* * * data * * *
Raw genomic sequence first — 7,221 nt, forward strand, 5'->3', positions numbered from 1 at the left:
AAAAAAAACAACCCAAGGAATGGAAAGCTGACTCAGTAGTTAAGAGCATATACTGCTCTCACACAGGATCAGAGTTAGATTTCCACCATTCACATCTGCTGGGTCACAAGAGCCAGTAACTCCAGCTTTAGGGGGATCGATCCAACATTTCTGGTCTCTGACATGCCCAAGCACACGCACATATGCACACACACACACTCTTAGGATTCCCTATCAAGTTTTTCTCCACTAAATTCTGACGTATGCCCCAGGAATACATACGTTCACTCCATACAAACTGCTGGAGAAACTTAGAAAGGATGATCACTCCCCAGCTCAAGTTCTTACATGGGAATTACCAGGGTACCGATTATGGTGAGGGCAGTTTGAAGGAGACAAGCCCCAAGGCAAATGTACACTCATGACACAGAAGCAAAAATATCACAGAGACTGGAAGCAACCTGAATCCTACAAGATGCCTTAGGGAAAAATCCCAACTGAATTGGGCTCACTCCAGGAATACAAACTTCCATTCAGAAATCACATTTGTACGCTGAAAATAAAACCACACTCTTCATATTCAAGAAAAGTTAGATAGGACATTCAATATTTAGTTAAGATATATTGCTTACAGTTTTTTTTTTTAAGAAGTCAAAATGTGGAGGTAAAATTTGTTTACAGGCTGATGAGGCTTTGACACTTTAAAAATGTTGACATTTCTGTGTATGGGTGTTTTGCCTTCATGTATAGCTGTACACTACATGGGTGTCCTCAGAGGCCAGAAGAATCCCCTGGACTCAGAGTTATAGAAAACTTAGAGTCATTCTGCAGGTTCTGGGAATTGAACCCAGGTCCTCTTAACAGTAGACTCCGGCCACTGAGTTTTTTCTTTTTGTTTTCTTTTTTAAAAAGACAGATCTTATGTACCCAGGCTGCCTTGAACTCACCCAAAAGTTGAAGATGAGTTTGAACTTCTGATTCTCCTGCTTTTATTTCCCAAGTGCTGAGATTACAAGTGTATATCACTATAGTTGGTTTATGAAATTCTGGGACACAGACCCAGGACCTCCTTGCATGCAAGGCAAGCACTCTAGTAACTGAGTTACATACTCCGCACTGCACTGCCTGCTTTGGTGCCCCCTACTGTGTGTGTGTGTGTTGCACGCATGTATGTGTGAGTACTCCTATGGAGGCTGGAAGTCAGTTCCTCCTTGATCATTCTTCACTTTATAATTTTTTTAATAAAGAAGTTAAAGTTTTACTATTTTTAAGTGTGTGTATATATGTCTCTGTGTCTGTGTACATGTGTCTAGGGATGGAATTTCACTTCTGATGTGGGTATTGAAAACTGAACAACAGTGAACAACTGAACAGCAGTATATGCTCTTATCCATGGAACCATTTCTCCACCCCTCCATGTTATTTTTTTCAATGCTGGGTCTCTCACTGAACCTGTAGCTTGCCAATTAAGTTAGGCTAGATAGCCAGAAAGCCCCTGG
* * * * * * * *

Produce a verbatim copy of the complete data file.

Raw genomic sequence first — 7,221 nt, forward strand, 5'->3', positions numbered from 1 at the left:
AAAAAAAACAACCCAAGGAATGGAAAGCTGACTCAGTAGTTAAGAGCATATACTGCTCTCACACAGGATCAGAGTTAGATTTCCACCATTCACATCTGCTGGGTCACAAGAGCCAGTAACTCCAGCTTTAGGGGGATCGATCCAACATTTCTGGTCTCTGACATGCCCAAGCACACGCACATATGCACACACACACACTCTTAGGATTCCCTATCAAGTTTTTCTCCACTAAATTCTGACGTATGCCCCAGGAATACATACGTTCACTCCATACAAACTGCTGGAGAAACTTAGAAAGGATGATCACTCCCCAGCTCAAGTTCTTACATGGGAATTACCAGGGTACCGATTATGGTGAGGGCAGTTTGAAGGAGACAAGCCCCAAGGCAAATGTACACTCATGACACAGAAGCAAAAATATCACAGAGACTGGAAGCAACCTGAATCCTACAAGATGCCTTAGGGAAAAATCCCAACTGAATTGGGCTCACTCCAGGAATACAAACTTCCATTCAGAAATCACATTTGTACGCTGAAAATAAAACCACACTCTTCATATTCAAGAAAAGTTAGATAGGACATTCAATATTTAGTTAAGATATATTGCTTACAGTTTTTTTTTTTAAGAAGTCAAAATGTGGAGGTAAAATTTGTTTACAGGCTGATGAGGCTTTGACACTTTAAAAATGTTGACATTTCTGTGTATGGGTGTTTTGCCTTCATGTATAGCTGTACACTACATGGGTGTCCTCAGAGGCCAGAAGAATCCCCTGGACTCAGAGTTATAGAAAACTTAGAGTCATTCTGCAGGTTCTGGGAATTGAACCCAGGTCCTCTTAACAGTAGACTCCGGCCACTGAGTTTTTTCTTTTTGTTTTCTTTTTTAAAAAGACAGATCTTATGTACCCAGGCTGCCTTGAACTCACCCAAAAGTTGAAGATGAGTTTGAACTTCTGATTCTCCTGCTTTTATTTCCCAAGTGCTGAGATTACAAGTGTATATCACTATAGTTGGTTTATGAAATTCTGGGACACAGACCCAGGACCTCCTTGCATGCAAGGCAAGCACTCTAGTAACTGAGTTACATACTCCGCACTGCACTGCCTGCTTTGGTGCCCCCTACTGTGTGTGTGTGTGTTGCACGCATGTATGTGTGAGTACTCCTATGGAGGCTGGAAGTCAGTTCCTCCTTGATCATTCTTCACTTTATAATTTTTTTAATAAAGAAGTTAAAGTTTTACTATTTTTAAGTGTGTGTATATATGTCTCTGTGTCTGTGTACATGTGTCTAGGGATGGAATTTCACTTCTGATGTGGGTATTGAAAACTGAACAACAGTGAACAACTGAACAGCAGTATATGCTCTTATCCATGGAACCATTTCTCCACCCCTCCATGTTATTTTTTTCAATGCTGGGTCTCTCACTGAACCTGTAGCTTGCCAATTAAGTTAGGCTAGATAGCCAGAAAGCCCCTGG